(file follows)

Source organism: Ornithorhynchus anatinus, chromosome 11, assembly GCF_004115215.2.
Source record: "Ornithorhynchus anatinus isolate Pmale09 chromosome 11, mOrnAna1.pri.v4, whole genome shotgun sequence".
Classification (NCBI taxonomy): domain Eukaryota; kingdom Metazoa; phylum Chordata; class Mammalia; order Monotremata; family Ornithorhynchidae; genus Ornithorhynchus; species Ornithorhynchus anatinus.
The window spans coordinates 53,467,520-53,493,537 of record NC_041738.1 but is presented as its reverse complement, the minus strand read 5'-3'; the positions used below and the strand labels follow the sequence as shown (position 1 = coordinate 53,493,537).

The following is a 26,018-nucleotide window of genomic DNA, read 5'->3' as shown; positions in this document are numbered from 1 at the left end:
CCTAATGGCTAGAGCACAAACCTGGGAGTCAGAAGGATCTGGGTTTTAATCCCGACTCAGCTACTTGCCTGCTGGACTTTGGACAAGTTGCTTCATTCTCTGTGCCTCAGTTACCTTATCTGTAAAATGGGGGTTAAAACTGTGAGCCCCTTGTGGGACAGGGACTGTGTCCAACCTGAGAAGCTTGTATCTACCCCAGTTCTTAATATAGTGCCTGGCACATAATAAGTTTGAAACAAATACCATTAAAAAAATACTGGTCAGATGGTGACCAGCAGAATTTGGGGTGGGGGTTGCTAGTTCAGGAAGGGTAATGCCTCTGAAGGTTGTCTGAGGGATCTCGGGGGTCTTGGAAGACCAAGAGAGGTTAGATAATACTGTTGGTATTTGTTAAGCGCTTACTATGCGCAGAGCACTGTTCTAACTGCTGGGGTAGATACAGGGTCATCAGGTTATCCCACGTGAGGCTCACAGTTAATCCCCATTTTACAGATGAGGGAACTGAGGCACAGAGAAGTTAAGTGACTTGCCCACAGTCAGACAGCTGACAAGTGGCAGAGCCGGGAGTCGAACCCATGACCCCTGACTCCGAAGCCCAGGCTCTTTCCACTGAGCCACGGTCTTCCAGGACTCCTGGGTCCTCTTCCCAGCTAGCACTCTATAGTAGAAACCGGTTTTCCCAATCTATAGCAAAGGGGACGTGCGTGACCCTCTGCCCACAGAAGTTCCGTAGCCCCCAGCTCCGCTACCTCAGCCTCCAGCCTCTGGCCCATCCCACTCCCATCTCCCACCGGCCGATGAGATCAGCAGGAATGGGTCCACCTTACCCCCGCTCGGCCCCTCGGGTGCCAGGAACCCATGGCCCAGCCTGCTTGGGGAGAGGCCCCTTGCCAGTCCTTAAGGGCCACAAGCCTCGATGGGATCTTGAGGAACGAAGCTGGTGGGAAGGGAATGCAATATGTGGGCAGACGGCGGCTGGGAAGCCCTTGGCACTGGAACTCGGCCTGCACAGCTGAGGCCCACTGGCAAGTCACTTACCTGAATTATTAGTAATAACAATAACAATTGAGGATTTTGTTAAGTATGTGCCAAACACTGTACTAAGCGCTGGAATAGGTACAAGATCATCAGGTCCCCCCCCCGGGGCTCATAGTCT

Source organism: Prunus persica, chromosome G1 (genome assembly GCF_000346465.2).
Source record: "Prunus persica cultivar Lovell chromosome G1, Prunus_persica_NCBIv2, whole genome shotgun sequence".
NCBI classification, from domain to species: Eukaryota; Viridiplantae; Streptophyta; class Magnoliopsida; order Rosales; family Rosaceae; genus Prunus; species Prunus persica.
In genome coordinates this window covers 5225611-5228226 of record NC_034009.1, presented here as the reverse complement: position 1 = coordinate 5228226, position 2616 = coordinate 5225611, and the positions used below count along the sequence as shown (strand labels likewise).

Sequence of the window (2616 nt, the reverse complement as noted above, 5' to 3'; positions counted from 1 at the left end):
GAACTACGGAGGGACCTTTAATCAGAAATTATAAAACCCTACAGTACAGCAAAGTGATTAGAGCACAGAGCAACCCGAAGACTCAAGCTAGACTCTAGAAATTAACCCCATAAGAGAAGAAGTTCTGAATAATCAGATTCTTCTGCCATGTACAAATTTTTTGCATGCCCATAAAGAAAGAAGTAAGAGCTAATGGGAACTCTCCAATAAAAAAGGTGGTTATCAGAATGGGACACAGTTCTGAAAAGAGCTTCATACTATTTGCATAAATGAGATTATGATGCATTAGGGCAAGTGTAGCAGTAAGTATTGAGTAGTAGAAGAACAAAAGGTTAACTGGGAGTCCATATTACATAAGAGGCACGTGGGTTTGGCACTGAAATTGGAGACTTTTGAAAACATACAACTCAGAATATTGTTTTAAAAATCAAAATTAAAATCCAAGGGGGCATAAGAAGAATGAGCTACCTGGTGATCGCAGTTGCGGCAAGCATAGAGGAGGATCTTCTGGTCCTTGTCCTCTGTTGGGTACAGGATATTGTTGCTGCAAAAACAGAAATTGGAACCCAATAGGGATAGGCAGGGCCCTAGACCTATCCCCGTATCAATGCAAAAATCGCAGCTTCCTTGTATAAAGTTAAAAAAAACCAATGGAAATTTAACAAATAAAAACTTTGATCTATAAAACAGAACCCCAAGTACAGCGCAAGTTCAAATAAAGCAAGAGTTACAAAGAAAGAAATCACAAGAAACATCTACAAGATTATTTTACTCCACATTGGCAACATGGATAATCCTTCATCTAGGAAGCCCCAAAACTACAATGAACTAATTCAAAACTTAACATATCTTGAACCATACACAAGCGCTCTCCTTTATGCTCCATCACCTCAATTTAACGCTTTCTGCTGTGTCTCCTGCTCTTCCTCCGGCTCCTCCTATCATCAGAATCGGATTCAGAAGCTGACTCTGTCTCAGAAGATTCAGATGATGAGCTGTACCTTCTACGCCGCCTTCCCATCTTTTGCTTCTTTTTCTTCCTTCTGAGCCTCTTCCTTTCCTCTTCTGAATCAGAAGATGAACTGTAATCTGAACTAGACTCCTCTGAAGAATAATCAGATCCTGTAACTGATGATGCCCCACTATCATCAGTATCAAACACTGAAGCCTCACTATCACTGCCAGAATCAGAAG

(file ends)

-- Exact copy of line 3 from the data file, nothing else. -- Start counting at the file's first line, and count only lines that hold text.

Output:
Classification (NCBI taxonomy): domain Eukaryota; kingdom Metazoa; phylum Chordata; class Mammalia; order Monotremata; family Ornithorhynchidae; genus Ornithorhynchus; species Ornithorhynchus anatinus.